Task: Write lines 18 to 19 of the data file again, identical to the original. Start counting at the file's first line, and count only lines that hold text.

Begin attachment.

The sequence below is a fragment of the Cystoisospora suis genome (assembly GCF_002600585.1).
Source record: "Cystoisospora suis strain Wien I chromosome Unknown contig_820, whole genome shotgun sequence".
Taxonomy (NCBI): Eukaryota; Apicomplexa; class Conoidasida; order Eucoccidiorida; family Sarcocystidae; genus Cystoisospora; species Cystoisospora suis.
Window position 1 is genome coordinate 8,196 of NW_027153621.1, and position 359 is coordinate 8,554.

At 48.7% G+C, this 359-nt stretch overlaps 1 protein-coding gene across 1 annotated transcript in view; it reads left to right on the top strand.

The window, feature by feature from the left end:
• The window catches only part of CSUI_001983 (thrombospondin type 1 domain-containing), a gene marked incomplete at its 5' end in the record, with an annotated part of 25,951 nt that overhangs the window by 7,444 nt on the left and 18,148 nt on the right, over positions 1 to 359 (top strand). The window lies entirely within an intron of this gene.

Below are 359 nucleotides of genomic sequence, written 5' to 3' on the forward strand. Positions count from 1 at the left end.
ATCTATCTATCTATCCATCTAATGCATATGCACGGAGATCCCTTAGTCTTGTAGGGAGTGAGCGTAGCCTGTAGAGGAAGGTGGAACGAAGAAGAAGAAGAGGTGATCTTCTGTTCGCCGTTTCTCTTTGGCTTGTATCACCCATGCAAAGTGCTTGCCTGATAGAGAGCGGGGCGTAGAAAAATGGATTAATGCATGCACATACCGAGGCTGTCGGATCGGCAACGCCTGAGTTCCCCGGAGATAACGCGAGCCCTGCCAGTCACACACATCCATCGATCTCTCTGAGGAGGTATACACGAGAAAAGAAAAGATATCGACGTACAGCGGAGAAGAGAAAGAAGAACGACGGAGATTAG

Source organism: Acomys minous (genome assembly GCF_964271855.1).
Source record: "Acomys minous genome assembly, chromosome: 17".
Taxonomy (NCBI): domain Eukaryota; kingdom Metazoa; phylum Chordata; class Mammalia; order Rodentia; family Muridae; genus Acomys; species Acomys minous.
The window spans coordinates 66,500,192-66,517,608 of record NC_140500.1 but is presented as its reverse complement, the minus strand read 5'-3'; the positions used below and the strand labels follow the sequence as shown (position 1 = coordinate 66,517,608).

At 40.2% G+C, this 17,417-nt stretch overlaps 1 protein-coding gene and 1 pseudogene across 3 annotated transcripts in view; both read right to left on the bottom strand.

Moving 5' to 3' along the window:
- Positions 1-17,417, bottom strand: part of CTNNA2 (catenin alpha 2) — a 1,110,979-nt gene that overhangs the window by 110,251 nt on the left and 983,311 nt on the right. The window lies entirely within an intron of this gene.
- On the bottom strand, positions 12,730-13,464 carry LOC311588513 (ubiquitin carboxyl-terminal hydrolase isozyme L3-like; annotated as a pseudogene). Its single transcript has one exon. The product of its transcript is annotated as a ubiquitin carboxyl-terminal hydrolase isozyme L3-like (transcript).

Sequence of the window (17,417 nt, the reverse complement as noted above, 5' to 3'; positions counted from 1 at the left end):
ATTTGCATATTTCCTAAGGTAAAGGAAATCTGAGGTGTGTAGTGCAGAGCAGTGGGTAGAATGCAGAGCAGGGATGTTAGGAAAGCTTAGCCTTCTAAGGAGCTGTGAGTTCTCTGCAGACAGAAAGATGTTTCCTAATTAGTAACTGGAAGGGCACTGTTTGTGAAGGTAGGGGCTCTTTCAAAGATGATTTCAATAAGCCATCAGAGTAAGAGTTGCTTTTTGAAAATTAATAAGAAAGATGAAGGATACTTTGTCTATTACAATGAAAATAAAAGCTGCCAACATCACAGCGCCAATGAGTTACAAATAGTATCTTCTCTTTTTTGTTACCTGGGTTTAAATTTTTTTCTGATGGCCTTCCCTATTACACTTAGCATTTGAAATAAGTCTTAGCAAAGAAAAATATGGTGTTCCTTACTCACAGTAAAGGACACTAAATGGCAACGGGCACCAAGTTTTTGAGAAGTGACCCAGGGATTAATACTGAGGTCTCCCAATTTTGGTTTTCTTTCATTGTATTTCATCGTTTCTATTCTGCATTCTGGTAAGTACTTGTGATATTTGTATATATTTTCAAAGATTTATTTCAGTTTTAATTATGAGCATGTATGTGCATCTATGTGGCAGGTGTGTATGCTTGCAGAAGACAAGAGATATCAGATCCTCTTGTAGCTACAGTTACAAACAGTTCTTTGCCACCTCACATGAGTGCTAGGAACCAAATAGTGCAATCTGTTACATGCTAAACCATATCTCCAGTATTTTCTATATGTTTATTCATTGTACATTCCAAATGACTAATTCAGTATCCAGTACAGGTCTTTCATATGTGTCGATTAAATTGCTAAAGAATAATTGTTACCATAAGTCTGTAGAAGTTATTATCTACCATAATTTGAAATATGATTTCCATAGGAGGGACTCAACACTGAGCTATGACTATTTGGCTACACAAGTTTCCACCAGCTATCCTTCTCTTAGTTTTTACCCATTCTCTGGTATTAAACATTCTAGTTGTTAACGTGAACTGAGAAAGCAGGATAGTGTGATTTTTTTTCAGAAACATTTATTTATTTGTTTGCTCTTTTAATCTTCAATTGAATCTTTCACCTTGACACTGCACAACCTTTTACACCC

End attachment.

Sequence of the window (17,417 nt, the reverse complement as noted above, 5' to 3'; positions counted from 1 at the left end):
ATTTGCATATTTCCTAAGGTAAAGGAAATCTGAGGTGTGTAGTGCAGAGCAGTGGGTAGAATGCAGAGCAGGGATGTTAGGAAAGCTTAGCCTTCTAAGGAGCTGTGAGTTCTCTGCAGACAGAAAGATGTTTCCTAATTAGTAACTGGAAGGGCACTGTTTGTGAAGGTAGGGGCTCTTTCAAAGATGATTTCAATAAGCCATCAGAGTAAGAGTTGCTTTTTGAAAATTAATAAGAAAGATGAAGGATACTTTGTCTATTACAATGAAAATAAAAGCTGCCAACATCACAGCGCCAATGAGTTACAAATAGTATCTTCTCTTTTTTGTTACCTGGGTTTAAATTTTTTTCTGATGGCCTTCCCTATTACACTTAGCATTTGAAATAAGTCTTAGCAAAGAAAAATATGGTGTTCCTTACTCACAGTAAAGGACACTAAATGGCAACGGGCACCAAGTTTTTGAGAAGTGACCCAGGGATTAATACTGAGGTCTCCCAATTTTGGTTTTCTTTCATTGTATTTCATCGTTTCTATTCTGCATTCTGGTAAGTACTTGTGATATTTGTATATATTTTCAAAGATTTATTTCAGTTTTAATTATGAGCATGTATGTGCATCTATGTGGCAGGTGTGTATGCTTGCAGAAGACAAGAGATATCAGATCCTCTTGTAGCTACAGTTACAAACAGTTCTTTGCCACCTCACATGAGTGCTAGGAACCAAATAGTGCAATCTGTTACATGCTAAACCATATCTCCAGTATTTTCTATATGTTTATTCATTGTACATTCCAAATGACTAATTCAGTATCCAGTACAGGTCTTTCATATGTGTCGATTAAATTGCTAAAGAATAATTGTTACCATAAGTCTGTAGAAGTTATTATCTACCATAATTTGAAATATGATTTCCATAGGAGGGACTCAACACTGAGCTATGACTATTTGGCTACACAAGTTTCCACCAGCTATCCTTCTCTTAGTTTTTACCCATTCTCTGGTATTAAACATTCTAGTTGTTAACGTGAACTGAGAAAGCAGGATAGTGTGATTTTTTTTCAGAAACATTTATTTATTTGTTTGCTCTTTTAATCTTCAATTGAATCTTTCACCTTGACACTGCACAACCTTTTACACCC